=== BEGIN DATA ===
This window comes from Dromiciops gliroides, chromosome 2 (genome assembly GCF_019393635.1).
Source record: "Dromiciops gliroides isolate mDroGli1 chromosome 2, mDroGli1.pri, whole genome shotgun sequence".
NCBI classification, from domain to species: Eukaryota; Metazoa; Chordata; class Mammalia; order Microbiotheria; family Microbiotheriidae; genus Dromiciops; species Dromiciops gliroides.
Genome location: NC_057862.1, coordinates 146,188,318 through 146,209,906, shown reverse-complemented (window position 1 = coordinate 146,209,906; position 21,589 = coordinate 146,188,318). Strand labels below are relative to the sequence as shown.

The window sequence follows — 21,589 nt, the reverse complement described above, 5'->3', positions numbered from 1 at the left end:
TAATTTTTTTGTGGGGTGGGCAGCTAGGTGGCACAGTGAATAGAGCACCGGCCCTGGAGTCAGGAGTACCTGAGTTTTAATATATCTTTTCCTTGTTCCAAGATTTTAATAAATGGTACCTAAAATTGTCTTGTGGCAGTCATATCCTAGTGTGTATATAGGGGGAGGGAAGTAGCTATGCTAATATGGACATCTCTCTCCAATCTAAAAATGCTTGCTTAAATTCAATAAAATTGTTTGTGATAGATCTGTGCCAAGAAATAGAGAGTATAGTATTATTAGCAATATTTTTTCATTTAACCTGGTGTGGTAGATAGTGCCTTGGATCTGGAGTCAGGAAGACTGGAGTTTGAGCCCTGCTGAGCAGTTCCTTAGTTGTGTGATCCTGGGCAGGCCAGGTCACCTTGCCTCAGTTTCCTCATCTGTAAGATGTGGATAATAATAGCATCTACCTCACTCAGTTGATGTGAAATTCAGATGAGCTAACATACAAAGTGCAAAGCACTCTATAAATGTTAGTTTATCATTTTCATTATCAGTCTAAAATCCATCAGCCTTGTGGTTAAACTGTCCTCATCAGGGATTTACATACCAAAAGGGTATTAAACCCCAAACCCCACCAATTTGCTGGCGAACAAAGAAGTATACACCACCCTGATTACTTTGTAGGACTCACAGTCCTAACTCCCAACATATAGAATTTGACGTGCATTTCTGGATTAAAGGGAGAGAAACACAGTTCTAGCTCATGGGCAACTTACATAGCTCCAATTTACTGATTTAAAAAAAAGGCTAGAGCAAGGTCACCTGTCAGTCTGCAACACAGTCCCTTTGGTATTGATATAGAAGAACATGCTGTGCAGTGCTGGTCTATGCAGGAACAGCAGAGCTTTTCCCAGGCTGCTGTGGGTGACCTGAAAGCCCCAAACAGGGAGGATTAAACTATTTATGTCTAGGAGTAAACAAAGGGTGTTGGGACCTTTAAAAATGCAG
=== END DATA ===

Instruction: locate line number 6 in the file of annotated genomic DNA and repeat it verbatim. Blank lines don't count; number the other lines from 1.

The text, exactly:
TAATTTTTTTGTGGGGTGGGCAGCTAGGTGGCACAGTGAATAGAGCACCGGCCCTGGAGTCAGGAGTACCTGAGTTTTAATATATCTTTTCCTTGTTCCAAGATTTTAATAAATGGTACCTAAAATTGTCTTGTGGCAGTCATATCCTAGTGTGTATATAGGGGGAGGGAAGTAGCTATGCTAATATGGACATCTCTCTCCAATCTAAAAATGCTTGCTTAAATTCAATAAAATTGTTTGTGATAGATCTGTGCCAAGAAATAGAGAGTATAGTATTATTAGCAATATTTTTTCATTTAACCTGGTGTGGTAGATAGTGCCTTGGATCTGGAGTCAGGAAGACTGGAGTTTGAGCCCTGCTGAGCAGTTCCTTAGTTGTGTGATCCTGGGCAGGCCAGGTCACCTTGCCTCAGTTTCCTCATCTGTAAGATGTGGATAATAATAGCATCTACCTCACTCAGTTGATGTGAAATTCAGATGAGCTAACATACAAAGTGCAAAGCACTCTATAAATGTTAGTTTATCATTTTCATTATCAGTCTAAAATCCATCAGCCTTGTGGTTAAACTGTCCTCATCAGGGATTTACATACCAAAAGGGTATTAAACCCCAAACCCCACCAATTTGCTGGCGAACAAAGAAGTATACACCACCCTGATTACTTTGTAGGACTCACAGTCCTAACTCCCAACATATAGAATTTGACGTGCATTTCTGGATTAAAGGGAGAGAAACACAGTTCTAGCTCATGGGCAACTTACATAGCTCCAATTTACTGATTTAAAAAAAAGGCTAGAGCAAGGTCACCTGTCAGTCTGCAACACAGTCCCTTTGGTATTGATATAGAAGAACATGCTGTGCAGTGCTGGTCTATGCAGGAACAGCAGAGCTTTTCCCAGGCTGCTGTGGGTGACCTGAAAGCCCCAAACAGGGAGGATTAAACTATTTATGTCTAGGAGTAAACAAAGGGTGTTGGGACCTTTAAAAATGCAG